Resistance Spot Welding Evaluation of Transformation Induced Plasticity 780 (TRIP780) Steel for Automotive Body Structural Applications 2009-01-0805
There has been a substantial increase in the use of advanced high strength steel (AHSS) in automotive structures in the last few years. The usage of these materials is projected to grow significantly in the next 5–10 years with the introduction of new safety and fuel economy regulations. AHSS are gaining popularity due to their superior mechanical properties and use in parts for weight savings potential, as compared to mild steels. These new materials pose significant manufacturing challenges, particularly for welding and stamping. Proper understanding of the weldability of these materials is critical for successful application on future vehicle programs. Due to the high strength nature of AHSS materials, higher weld forces and longer weld times are often needed to weld these advanced steels.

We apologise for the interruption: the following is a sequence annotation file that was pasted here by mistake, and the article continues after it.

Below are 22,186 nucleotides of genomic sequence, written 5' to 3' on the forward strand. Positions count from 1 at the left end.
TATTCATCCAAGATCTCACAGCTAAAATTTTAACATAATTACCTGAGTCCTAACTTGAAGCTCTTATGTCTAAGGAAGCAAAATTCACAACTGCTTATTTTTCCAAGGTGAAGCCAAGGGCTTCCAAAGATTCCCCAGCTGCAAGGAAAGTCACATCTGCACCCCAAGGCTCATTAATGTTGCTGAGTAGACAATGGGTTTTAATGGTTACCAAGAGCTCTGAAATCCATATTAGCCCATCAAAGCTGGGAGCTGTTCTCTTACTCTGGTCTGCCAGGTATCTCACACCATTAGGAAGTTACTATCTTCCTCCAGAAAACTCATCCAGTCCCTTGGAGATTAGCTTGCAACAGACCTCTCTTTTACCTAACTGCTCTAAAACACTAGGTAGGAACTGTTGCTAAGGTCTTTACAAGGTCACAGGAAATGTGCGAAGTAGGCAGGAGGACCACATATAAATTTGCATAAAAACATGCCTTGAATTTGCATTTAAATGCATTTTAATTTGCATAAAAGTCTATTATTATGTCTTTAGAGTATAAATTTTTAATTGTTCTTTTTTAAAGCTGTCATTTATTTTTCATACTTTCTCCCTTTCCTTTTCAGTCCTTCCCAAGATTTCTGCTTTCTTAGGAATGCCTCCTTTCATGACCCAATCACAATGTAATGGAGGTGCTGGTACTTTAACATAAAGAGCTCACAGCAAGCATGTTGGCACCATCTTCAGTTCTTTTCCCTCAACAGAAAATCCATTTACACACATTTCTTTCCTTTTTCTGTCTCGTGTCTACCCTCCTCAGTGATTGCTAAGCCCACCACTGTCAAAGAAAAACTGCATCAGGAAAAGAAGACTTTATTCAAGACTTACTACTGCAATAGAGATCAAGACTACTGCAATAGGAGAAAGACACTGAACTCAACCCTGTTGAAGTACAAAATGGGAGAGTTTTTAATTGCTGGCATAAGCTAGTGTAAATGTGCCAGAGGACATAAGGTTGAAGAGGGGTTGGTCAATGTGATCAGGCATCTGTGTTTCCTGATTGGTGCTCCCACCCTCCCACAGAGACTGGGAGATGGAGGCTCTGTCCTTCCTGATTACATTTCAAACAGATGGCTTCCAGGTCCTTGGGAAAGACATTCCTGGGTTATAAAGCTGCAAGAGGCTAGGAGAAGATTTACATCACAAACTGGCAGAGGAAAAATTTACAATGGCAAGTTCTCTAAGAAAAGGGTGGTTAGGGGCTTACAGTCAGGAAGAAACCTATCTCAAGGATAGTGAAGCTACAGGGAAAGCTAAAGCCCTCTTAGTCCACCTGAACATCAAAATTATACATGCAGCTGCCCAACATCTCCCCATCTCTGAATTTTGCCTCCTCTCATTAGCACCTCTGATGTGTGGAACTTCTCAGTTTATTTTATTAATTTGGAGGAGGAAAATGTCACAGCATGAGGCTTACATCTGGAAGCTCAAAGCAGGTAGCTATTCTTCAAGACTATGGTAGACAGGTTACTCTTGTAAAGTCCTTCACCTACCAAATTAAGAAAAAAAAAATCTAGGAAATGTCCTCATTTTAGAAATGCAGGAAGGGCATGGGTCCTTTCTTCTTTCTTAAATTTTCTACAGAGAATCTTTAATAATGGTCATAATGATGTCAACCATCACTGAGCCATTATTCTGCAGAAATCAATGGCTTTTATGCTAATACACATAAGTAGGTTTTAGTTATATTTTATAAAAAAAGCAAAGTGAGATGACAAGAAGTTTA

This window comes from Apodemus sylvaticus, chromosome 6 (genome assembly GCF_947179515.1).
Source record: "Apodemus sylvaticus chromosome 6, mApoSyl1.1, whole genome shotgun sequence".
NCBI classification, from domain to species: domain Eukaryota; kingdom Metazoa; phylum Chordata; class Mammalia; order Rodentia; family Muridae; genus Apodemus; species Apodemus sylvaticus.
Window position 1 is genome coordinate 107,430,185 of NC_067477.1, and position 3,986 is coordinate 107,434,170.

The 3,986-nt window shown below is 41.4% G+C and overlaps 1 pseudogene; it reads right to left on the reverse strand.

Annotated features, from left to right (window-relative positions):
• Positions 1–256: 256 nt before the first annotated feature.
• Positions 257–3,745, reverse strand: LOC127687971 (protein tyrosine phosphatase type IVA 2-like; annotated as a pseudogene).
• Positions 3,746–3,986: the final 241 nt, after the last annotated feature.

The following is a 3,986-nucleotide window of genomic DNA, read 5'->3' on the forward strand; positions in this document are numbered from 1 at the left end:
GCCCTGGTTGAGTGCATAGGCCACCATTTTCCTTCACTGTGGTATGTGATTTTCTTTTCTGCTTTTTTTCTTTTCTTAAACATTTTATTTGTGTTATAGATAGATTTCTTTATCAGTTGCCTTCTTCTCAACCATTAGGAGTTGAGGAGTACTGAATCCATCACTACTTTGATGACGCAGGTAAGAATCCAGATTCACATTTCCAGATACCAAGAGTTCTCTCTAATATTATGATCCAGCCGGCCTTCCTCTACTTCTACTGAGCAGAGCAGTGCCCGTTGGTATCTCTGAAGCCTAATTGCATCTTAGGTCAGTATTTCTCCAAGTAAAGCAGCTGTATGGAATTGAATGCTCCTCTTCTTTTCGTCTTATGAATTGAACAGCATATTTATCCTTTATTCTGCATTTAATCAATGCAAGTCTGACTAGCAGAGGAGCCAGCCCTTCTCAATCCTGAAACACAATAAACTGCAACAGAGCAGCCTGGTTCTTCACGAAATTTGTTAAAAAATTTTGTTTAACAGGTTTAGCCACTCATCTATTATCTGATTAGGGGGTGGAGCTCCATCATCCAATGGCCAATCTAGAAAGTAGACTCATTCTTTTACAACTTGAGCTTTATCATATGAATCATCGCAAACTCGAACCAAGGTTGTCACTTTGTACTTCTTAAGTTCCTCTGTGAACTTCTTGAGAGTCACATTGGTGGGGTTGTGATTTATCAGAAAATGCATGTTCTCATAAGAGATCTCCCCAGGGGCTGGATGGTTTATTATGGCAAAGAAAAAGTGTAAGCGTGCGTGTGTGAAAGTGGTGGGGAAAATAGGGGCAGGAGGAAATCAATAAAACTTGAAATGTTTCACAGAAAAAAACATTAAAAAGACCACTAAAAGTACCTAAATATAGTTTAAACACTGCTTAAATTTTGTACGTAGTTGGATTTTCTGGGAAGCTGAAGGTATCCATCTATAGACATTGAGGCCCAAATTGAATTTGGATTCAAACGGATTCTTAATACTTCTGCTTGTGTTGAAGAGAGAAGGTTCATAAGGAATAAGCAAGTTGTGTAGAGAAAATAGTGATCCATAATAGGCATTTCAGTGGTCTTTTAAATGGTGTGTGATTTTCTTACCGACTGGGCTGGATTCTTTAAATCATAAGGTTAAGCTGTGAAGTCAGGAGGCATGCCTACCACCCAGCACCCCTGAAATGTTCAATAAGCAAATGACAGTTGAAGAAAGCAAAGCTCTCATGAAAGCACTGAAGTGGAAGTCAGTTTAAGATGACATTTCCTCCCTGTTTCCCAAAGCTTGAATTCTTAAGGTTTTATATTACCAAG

In this paper, the weld current lobes, mechanical properties (shear and cross tension), metallographic cross-section and microhardness profile of Transformation Induced Plasticity 780 (TRIP780) 1.6 mm electrogalvanized steel welded to itself in a two-metal stackup are discussed. Weld lobes were developed with Medium Frequency Direct Current (MFDC) equipment, ISO-type B20 tips, weld force of 5.8 kN and hold time of 5 cycles. The weld times were varied at 19, 21 and 24 cycles, with each producing current ranges at or above 2.0 kA. Shear and cross tension samples were made at 19 cycles, with samples showing average loads of 12.30 kN and 5.11 kN respectively. Microhardness assessment using metallographic cross-sections of 21-cycle welds were used to compare short and long hold times. Similar heat affected zones (HAZ) and weld zones were observed for both hold times.
Citation: Koganti, R., Angotti, S., Joaquin, A., Coon, T. et al., "Resistance Spot Welding Evaluation of Transformation Induced Plasticity 780 (TRIP780) Steel for Automotive Body Structural Applications," SAE Technical Paper 2009-01-0805, 2009, https://doi.org/10.4271/2009-01-0805. Download Citation